Lawmakers in the House and Senate have introduced companion bills that would enact a promise made by President Barack Obama — and touted by Michelle Obama — guaranteeing paid sick days to workers at all but the smallest companies.
The Healthy Families Act — introduced in identical versions earlier this year by Rep. Rosa DeLauro, D-Conn., and the late Sen. Edward Kennedy , D-Mass. — would allow workers to earn one hour of paid sick time for every 30 hours worked, up to seven eight-hour days per year. They would be able to use this time to stay home when they are ill, care for a sick family member, visit the doctor, or seek help if they are victims of domestic violence. Employers with fewer than 15 employees would be exempt from complying with the act.
Backers say the bill would bring the United States into line with other advanced industrialized nations.
"With the H1N1 [flu] outbreak, countless public health officials urged people to follow a simple guideline: If you get sick, stay home from work or school and limit contact with others to keep from infecting them," DeLauro said in a statement when she introduced the bill on May 18, 2009. "Yet for many Americans, following this sound advice is impossible. Almost half of all private sector workers, 57 million, do not have a single paid sick day. These workers put their jobs on the line every time they take a day off.”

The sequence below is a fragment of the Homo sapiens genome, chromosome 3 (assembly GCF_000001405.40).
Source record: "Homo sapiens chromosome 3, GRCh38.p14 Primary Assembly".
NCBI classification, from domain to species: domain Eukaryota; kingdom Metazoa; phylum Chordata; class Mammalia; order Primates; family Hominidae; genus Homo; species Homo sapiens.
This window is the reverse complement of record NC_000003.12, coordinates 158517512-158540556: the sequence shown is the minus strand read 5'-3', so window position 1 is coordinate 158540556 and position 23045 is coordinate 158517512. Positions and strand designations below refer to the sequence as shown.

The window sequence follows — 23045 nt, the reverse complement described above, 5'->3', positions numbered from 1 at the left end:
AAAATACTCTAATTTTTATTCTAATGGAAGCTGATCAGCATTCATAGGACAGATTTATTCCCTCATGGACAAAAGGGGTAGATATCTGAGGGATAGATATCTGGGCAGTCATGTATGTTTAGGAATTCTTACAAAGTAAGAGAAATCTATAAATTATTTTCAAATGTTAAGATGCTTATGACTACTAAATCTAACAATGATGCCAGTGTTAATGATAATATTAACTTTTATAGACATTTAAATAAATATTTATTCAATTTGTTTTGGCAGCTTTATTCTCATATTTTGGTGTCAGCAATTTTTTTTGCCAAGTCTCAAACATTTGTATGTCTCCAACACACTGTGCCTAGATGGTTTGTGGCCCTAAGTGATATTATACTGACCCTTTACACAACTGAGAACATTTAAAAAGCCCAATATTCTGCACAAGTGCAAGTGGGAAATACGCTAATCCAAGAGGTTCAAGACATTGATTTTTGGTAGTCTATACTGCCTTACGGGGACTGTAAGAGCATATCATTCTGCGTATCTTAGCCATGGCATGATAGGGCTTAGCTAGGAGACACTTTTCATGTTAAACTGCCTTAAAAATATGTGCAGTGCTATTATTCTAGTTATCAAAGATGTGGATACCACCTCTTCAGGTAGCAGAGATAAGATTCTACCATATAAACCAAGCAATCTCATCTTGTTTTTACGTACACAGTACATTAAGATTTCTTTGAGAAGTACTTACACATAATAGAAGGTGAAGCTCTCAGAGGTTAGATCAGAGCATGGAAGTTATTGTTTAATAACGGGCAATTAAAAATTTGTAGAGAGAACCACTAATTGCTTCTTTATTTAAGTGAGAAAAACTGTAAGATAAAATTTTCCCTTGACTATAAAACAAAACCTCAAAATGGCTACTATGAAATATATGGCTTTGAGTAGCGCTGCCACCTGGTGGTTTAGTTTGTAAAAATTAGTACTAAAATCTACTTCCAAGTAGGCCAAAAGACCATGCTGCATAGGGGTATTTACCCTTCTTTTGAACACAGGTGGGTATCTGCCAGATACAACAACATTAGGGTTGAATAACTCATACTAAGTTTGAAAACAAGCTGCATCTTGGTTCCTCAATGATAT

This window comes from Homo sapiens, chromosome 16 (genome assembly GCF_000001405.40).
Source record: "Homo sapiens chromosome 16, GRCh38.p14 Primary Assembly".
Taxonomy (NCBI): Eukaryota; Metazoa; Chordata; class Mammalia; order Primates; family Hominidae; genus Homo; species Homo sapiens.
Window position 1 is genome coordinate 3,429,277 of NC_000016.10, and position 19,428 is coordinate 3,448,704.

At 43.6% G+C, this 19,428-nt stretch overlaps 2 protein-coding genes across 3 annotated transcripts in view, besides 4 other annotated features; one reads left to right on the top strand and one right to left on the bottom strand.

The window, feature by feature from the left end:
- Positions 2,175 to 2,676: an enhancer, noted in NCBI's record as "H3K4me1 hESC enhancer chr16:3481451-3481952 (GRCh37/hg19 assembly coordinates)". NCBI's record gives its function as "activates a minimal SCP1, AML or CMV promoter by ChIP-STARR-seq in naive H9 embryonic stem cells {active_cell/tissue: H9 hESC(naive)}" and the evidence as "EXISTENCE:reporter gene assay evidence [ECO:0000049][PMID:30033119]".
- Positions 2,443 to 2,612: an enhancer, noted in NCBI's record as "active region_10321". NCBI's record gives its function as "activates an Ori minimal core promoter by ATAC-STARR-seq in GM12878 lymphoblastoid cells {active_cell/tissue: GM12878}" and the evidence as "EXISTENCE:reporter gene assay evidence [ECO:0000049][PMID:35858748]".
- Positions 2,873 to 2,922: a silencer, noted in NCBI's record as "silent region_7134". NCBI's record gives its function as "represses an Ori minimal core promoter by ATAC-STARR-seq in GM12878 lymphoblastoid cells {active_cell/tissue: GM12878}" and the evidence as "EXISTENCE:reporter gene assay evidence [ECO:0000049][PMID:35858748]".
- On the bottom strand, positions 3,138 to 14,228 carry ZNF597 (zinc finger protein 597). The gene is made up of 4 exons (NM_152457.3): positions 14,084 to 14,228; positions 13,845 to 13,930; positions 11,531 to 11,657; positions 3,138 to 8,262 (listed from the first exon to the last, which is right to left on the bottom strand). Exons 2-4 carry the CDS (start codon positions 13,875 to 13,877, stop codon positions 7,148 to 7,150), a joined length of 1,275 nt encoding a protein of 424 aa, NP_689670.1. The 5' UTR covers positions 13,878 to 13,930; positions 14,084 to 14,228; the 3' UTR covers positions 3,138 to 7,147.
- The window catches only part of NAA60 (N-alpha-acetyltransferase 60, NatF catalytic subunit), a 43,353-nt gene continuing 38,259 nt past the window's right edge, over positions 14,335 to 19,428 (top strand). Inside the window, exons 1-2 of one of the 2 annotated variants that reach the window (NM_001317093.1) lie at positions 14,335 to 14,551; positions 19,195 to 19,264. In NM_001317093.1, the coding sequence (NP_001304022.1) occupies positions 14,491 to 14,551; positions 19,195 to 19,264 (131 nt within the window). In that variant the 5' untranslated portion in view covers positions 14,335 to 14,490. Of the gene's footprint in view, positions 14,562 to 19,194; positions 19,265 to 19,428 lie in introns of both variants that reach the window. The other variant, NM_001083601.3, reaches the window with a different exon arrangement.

DeLauro has introduced a similar measure for three Congresses running, but backers say that the number of co-sponsors this year is higher than ever. As of early November, 113 members of the House and 21 senators had signed on as co-sponsors.
However, all were Democrats, which poses challenges for the bill. The lack of Republican support might not prevent passage in the House, where the majority party can often pass its agenda without minority votes, but it will likely pose a challenge in the Senate, where the Republican minority can effectively block contentious bills from being taken up.
Business groups such as the U.S. Chamber of Commerce and the National Federation of Independent Business have spoken out against the measure, saying employers, already strapped by the recession, could suffer under the new requirements.
The measure has not progressed beyond a hearing in one House subcommittee, and action is not expected until the question of health care reform is resolved, at the earliest. That could push the debate into next year. Still, it's enough for us to rate this one In the Works.